The number of bikes carried on the chase car will vary depending on the rider position on the team - and even the stage of a multi-stage race. Each one of a rider's bikes is the sole responsibility of the team mechanic. As is the security of the bikes. In the 1989 (or '86?) Tour it is said the team mechanic took his eyes off of Greg Lemond's time trial bike and it was sabotaged before the penultimate time trial.

Back to the number of bikes carried. Depending on the race, and how deep the pockets are on the team, every rider on the team will have at least two bikes of a specific nature, two road two time trial, for a given race. An elite racer might have a few more - a bike for the long flat stages, one specifically for the mountains, one for time trials and, of course, back-up bikes to these. How many make it on the chase car depends. Let's say that we are talking abut a mountain stage of a race, the team leader will have a reserve bike on the car and so will his top one or two lieutenants. The rest of the rack will hold "generic" bikes that can fit a couple of different riders. If those riders have a "mechanical" they will have to suffer for a while until the mechanic fixes their personal bike.

There are many other scenarios that come to mind - a domestique on a team may give up his bike to his captain if the team vehicle is not close. A mechanic could grab the wrong bike off of the rack in the heat of the race - the racer may or may not notice in the heat of battle. The reserve bike has a problem and a back up bike has to be given out...

Then there is the neutral support car that carries a bunch of non-specific bikes for anyone to use. Although I think this practice is going by the wayside.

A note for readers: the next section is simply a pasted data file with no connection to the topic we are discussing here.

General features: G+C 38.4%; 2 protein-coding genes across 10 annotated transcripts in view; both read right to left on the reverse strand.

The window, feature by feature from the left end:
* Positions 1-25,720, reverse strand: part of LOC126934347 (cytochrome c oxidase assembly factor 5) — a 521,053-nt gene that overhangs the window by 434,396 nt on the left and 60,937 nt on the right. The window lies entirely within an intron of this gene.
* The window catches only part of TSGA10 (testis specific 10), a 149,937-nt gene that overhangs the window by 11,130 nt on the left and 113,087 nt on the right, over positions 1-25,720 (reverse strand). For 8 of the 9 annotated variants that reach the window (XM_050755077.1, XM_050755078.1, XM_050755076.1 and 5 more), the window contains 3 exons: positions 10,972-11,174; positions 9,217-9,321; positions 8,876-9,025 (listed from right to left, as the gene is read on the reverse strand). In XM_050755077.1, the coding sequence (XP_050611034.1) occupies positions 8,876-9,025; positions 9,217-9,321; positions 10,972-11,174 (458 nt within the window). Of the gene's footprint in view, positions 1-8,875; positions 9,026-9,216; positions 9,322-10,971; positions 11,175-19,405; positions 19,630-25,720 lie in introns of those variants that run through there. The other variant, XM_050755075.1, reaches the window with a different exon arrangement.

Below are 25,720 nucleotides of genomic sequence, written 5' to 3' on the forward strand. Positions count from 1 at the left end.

I will be have to answer more questions or clarify the above - just ask! It may be easier if you contact me directly, my email is: bikesnrovers at gmail dot com. Please ask as this might be as close to writing a book as I ever get!

Warmest regards,



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Tad Hylkema


I can help you with bicycle fitting problems (proper fit, numb hands, etc.), Buying help (Which type of bike, brand, so forth), basic repair problems (Flat tires, poor shifting, noises, etc.), technique questions (How to climb better, how to ride in traffic...), and even basic training questions (first race, long tour, or just a weight loss program). Some repairs are better left to the experts, we used to call this category "home repair gone bad." However, many fixes are simple and can be done by most. I will simply tell you if you should try it or take it to a shop. I will even help you ask the right questions when you walk into a shop so you can feel more confident. If I don't know an answer I can find out and get back to you.


I have worked in bicycle shops or the bicycle industry since 1984. I started racing around that time but rode bicycles and did some touring before that. I have managed large shops in the upper Midwest, been invited to join a professional team as mechanic, which I turned down so I could open my own shop. I have built wheels for two US National Champions. I have also been a consultant to retailers and manager of a bicycle fitting system company here in the US. My greatest joy is helping people get into riding and be more confident about their riding and bicycle.

Various regional enthusiast publications.

Doesn't really apply but I do have a BA in English/History (Both very marketable - that is why I stayed in bicycles!) And had been working on my Master in Education before I thought better of that.